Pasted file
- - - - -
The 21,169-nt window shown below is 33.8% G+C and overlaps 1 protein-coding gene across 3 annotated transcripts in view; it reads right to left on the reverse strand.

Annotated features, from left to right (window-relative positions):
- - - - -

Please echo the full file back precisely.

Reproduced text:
The 21,169-nt window shown below is 33.8% G+C and overlaps 1 protein-coding gene across 3 annotated transcripts in view; it reads right to left on the reverse strand.

Annotated features, from left to right (window-relative positions):